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Many gardeners and plant lovers lead very hectic lives.
Many may also constantly be on the go and travel quite a lot, so if they decide to embark on a vacation, they need to find ways to care for their plants. The situation is even harder for those who live alone and have no one to take care of the plants in their absence.
If you are one of them, this article will come in handy.
Vacation Plant Watering Guide
While you can rely on your family members or neighbors to lend a helping hand and water the plants occasionally, if they do it wrongly, they might do more harm than good. You know your plants best, after all.
What you can do is group your plants according to their watering needs and provide your plant-sitter with relevant instructions in the written form, maybe even a sticky note, if you like, and assign a name and watering needs to each group.
However, if there is no one to care for your plants, here is what you can do before leaving to make sure your plants do not give you a cold welcome, looking withered, flowerless and leafless.
1. Keep the indoor temperature cool
Make sure to check your thermostat before you leave. The temperature should not fall below 55 degrees F, but if it is too hot, the plants will need more water.
In case it is wintertime, the temperature should be moderate so that your plants do not develop leaf mold.
You can also increase airflow by leaving a ceiling fan on.
2. Move the plants away from direct sunlight
Move the plant pots to a shady spot because your plants will retain more water in that way. Avoid drafty spots and heat vents, too.
Outdoor plants can also be grouped together in the shade, which will reduce transpiration and evaporation, so plants can go on longer without their drinks.
3. Water thoroughly before you leave
Make sure to let the soil dry and then give the plants a thorough soaking until the water drains out through the drainage holes.
You are lucky if you have succulents and cacti for houseplants since they need less care than, let’s say, any flowering plant.
4. Give your plants a proper haircut
Trimming your plants and removing dead leaves may help them retain some water, and you can also add mulch, wood chips and rocks for the same reason.
But do not make mulching turn into your habit and a long-term solution, since it encourages pests.
5. Increase humidity
One way to increase humidity is to leave small, moisture-loving plants in a tub or a sink, sailing on a few inches of water. Apart from that, you can also fill a few pots with water and leave them in a sunny spot to evaporate into the air, thus increasing humidity.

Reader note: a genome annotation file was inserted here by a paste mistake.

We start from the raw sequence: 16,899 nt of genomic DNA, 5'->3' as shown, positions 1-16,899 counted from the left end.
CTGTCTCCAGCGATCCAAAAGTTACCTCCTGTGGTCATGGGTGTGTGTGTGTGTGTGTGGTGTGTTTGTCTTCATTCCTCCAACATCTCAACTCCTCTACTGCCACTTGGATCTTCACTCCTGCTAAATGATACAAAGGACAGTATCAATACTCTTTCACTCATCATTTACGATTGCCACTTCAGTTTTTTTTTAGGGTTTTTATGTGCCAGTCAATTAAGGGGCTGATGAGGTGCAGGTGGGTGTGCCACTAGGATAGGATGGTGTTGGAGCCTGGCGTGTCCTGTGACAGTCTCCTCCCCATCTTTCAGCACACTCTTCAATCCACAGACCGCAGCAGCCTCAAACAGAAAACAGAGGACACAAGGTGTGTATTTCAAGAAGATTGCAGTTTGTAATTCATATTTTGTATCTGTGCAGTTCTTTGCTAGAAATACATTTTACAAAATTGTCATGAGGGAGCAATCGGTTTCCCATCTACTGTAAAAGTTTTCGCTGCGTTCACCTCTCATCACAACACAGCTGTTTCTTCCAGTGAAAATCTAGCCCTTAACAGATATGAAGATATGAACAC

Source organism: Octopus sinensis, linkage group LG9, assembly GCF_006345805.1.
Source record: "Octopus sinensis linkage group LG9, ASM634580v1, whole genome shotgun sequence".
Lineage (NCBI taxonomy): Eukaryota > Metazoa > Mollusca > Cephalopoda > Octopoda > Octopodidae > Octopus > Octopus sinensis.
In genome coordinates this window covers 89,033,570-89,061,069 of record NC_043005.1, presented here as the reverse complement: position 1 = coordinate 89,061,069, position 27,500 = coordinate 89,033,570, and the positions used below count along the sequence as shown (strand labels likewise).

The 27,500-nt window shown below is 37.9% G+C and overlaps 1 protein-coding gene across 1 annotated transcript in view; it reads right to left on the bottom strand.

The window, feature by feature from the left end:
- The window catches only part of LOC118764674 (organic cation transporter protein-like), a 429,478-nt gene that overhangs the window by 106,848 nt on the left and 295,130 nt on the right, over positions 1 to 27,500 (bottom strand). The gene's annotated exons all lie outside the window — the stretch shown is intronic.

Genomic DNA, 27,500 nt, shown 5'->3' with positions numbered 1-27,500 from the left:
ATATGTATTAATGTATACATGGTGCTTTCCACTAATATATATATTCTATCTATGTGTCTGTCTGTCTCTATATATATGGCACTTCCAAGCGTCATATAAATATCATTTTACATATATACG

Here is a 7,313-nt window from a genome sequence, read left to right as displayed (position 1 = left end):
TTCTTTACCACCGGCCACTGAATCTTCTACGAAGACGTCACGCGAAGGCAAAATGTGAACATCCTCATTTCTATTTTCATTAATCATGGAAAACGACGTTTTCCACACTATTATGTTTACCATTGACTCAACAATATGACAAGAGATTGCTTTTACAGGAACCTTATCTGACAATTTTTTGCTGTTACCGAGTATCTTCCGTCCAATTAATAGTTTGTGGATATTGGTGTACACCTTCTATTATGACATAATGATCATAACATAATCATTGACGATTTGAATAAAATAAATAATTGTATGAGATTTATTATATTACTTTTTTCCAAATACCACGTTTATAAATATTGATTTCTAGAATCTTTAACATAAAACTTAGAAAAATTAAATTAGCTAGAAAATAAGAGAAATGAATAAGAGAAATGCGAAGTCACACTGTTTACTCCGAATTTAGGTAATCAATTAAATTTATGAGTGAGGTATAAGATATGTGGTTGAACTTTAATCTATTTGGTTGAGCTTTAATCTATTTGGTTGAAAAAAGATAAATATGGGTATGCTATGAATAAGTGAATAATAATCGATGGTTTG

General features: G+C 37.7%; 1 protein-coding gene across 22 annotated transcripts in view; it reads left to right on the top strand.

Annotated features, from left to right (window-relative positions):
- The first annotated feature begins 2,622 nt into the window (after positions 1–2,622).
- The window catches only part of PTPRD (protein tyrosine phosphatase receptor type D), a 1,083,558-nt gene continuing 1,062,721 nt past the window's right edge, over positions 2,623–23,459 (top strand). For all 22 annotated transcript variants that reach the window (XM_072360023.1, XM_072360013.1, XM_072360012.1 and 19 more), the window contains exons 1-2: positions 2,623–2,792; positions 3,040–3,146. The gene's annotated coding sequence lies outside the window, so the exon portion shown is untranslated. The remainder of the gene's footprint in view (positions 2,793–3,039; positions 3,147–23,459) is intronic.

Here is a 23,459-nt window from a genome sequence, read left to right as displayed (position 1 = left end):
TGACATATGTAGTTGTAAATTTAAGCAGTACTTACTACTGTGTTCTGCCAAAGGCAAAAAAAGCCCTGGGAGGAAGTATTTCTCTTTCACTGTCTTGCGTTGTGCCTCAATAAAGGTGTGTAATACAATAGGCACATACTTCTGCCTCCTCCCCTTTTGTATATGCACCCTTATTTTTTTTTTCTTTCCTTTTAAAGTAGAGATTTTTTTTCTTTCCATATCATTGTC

6. Skip fertilizer
Postpone fertilizing for when you return, as you want your plants to grow as slowly as possible.
Having done those steps, now you need to think about how you can provide your plants with enough water while you are away. Here is what you can do so that your plants do not die of thirst.
1. A wick system
Use a string made of cotton or T-shirt yarn (anything able to hold water) and place one end in the water bucket and wrap the other end around the stem of the plant or stick it down into the soil. Place the bucket above the base of the plant so that water can travel down the string more easily.
What happens is that the string will soak up the water and feed the plant like a vegetative umbilical cord.
You can also place more strings in one bucket of water and feed more plants.
2. Water and wine bottle hack
Poke a few holes in the screw top of the wine bottle with a screwdriver, fill it with water and place it upside down in the soil of the plant.
This can be done with a water bottle, too, for plants that need less water, just make sure it is sturdy and does not fall.
You can also put the bottle straight into the soil, with only the neck of the bottle exposed.
However, do not put the bottle in dry soil as it will absorb all the water immediately.
Fill the bath, the sink or any bucket with water and leave your moisture-loving plants in.
Other plants that are vulnerable to overwatering should be placed on top of gravel or bricks rather than water only.
Smaller plants can be placed on the pebbles topped off with water on a tray or a saucer.
*In case you experience problems with mosquitoes because of the stale water, simply mix a tablespoon of 1% hydrogen peroxide, a few drops of dishwasher liquid and one cup of water and spray the water and the surface the plants are in.
4. Temporary greenhouse
Place a well-watered plant in a plastic bag, fill it with air and seal. Make sure that the bag does not touch the plant.
5. Water-storing crystals
Fill water-storing crystals with water and let them grow in size. Place them over the surface of the plants.
6. Ready-made products from the store
The last and the most expensive option is to buy ready-made self-watering products, like automatic sprinkler timers, install a drip irrigation system, buy a self-watering probe but be careful because it can clog and your money goes down the drain.
Regardless of the type of self-watering system that you choose, make sure to test it a week before you embark on your vacation.
By following these easy steps you can travel safely, knowing that your plants have been taken care of.